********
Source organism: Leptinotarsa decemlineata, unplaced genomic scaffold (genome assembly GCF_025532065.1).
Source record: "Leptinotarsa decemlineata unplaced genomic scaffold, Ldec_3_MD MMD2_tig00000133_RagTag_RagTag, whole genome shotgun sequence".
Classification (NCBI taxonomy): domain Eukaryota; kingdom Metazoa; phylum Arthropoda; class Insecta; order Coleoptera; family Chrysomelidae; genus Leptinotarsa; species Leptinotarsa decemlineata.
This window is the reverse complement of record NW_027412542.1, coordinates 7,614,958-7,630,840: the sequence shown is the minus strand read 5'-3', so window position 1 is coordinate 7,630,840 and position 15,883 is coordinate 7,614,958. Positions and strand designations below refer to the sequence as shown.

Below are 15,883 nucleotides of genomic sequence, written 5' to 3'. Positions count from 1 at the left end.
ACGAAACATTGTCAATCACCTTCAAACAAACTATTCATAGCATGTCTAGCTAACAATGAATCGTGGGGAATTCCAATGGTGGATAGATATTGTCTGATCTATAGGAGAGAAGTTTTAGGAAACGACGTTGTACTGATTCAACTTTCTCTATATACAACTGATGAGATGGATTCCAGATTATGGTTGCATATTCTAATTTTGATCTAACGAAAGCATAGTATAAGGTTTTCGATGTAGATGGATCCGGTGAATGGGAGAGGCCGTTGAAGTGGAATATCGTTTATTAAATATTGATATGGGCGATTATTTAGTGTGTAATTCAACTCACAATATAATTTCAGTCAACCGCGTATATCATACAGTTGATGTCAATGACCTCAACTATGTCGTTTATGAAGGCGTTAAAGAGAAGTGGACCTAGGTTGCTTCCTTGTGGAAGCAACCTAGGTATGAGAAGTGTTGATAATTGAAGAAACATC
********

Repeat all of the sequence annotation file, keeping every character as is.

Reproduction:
Source organism: Leptinotarsa decemlineata, unplaced genomic scaffold (genome assembly GCF_025532065.1).
Source record: "Leptinotarsa decemlineata unplaced genomic scaffold, Ldec_3_MD MMD2_tig00000133_RagTag_RagTag, whole genome shotgun sequence".
Classification (NCBI taxonomy): domain Eukaryota; kingdom Metazoa; phylum Arthropoda; class Insecta; order Coleoptera; family Chrysomelidae; genus Leptinotarsa; species Leptinotarsa decemlineata.
This window is the reverse complement of record NW_027412542.1, coordinates 7,614,958-7,630,840: the sequence shown is the minus strand read 5'-3', so window position 1 is coordinate 7,630,840 and position 15,883 is coordinate 7,614,958. Positions and strand designations below refer to the sequence as shown.

Below are 15,883 nucleotides of genomic sequence, written 5' to 3'. Positions count from 1 at the left end.
ACGAAACATTGTCAATCACCTTCAAACAAACTATTCATAGCATGTCTAGCTAACAATGAATCGTGGGGAATTCCAATGGTGGATAGATATTGTCTGATCTATAGGAGAGAAGTTTTAGGAAACGACGTTGTACTGATTCAACTTTCTCTATATACAACTGATGAGATGGATTCCAGATTATGGTTGCATATTCTAATTTTGATCTAACGAAAGCATAGTATAAGGTTTTCGATGTAGATGGATCCGGTGAATGGGAGAGGCCGTTGAAGTGGAATATCGTTTATTAAATATTGATATGGGCGATTATTTAGTGTGTAATTCAACTCACAATATAATTTCAGTCAACCGCGTATATCATACAGTTGATGTCAATGACCTCAACTATGTCGTTTATGAAGGCGTTAAAGAGAAGTGGACCTAGGTTGCTTCCTTGTGGAAGCAACCTAGGTATGAGAAGTGTTGATAATTGAAGAAACATC